Uncle Tom's Cabin By Harriet Beecher Stowe Chapters 37-41

"I mean they shall," said Cassy, coolly. "Don't you know that they must have their chase after us, at any rate? The way of the thing is to be just this: — We will steal out of the back door, and run down by the quarters. Sambo or Quimbo will be sure to see us. They will give chase, and we will get into the swamp; then, they can't follow us any further till they go up and give the alarm, and turn out the dogs, and so on; and, while they are blundering round, and tumbling over each other, as they always do, you and I will slip along to the creek, that runs back of the house, and wade along in it, till we get opposite the back door. That will put the dogs all at fault; for scent won't lie in the water. Every one will run out of the house to look after us, and then we'll whip in at the back door, and up into the garret, where I've got a nice bed made up in one of the great boxes. We must stay in that garret a good while, for, I tell you, he will raise heaven and earth after us. He'll muster some of those old overseers on the other plantations, and have a great hunt; and they'll go over every inch of ground in that swamp. He makes it his boast that nobody ever got away from him. So let him hunt at his leisure."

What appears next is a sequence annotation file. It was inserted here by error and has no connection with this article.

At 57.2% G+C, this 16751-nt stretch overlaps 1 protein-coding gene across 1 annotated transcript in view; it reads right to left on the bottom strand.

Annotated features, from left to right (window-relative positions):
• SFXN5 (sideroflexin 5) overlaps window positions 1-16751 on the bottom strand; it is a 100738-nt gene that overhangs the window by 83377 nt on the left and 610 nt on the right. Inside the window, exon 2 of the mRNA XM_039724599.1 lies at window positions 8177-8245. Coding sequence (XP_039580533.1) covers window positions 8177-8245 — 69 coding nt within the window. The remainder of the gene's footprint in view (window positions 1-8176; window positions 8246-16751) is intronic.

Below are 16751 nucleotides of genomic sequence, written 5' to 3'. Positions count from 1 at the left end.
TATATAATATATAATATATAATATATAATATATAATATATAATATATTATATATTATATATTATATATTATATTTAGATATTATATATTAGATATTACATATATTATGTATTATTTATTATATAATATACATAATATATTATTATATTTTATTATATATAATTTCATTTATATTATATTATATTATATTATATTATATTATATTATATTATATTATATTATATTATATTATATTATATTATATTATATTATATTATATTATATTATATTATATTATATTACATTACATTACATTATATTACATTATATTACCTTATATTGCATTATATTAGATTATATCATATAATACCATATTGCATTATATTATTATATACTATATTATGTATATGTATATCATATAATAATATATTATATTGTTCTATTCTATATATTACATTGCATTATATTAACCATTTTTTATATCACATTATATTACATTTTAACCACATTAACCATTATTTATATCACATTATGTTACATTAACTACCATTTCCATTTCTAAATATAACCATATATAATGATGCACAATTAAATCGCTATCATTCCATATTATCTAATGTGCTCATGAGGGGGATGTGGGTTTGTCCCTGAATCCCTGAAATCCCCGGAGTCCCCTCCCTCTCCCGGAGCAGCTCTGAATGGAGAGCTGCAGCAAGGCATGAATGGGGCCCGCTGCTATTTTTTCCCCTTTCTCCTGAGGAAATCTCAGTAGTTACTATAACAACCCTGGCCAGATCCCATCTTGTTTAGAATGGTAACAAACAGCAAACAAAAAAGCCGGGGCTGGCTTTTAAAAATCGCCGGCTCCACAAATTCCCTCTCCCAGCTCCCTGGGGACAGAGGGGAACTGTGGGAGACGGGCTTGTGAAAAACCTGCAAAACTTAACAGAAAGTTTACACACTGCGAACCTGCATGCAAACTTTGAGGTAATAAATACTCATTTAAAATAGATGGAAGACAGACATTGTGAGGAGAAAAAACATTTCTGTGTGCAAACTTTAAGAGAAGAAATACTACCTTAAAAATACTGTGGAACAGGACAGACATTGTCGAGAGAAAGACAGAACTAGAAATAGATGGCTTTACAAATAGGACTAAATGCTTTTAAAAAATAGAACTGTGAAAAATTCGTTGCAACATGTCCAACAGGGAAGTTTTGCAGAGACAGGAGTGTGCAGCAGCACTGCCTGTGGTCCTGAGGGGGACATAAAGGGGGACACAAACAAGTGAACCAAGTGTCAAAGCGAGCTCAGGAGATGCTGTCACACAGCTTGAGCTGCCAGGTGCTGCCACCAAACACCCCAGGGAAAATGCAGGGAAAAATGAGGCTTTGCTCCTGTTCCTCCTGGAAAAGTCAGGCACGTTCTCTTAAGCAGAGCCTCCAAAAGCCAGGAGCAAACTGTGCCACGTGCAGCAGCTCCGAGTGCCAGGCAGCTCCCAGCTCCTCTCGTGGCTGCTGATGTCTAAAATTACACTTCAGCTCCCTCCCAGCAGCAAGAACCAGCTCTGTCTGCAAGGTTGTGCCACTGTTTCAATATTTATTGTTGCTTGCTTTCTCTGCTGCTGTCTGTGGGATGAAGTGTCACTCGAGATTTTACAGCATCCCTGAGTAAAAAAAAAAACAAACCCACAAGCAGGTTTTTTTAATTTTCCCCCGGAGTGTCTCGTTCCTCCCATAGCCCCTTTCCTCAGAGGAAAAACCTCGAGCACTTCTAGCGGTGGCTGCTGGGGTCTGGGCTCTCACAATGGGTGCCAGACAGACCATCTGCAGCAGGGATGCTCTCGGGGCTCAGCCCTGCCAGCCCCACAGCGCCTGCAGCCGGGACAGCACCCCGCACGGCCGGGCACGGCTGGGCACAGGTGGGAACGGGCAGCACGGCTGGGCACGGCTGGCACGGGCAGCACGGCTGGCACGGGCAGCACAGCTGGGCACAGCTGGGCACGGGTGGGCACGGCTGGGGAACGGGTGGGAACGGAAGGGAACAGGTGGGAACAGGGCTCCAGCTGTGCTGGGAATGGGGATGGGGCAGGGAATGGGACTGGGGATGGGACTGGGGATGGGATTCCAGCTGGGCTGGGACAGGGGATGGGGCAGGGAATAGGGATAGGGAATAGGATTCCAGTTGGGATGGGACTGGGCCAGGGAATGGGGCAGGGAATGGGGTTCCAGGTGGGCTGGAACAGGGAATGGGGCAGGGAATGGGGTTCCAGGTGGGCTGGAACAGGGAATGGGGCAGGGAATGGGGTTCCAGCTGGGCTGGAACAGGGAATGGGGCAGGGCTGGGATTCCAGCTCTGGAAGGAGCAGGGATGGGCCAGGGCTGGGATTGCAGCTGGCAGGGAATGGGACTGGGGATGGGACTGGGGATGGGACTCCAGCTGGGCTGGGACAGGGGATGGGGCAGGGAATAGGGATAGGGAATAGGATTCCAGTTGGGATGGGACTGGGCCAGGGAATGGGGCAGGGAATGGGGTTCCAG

"Cassy, how well you have planned it!" said Emmeline. "Who ever would have thought of it, but you?"

There was neither pleasure nor exultation in Cassy's eyes, — only a despairing firmness.

"Come," she said, reaching her hand to Emmeline.

The two fugitives glided noiselessly from the house, and flitted, through the gathering shadows of evening, along by the quarters. The crescent moon, set like a silver signet in the western sky, delayed a little the approach of night. As Cassy expected, when quite near the verge of the swamps that encircled the plantation, they heard a voice calling to them to stop. It was not Sambo, however, but Legree, who was pursuing them with violent execrations. At the sound, the feebler spirit of Emmeline gave way; and, laying hold of Cassy's arm, she said, "O, Cassy, I'm going to faint!"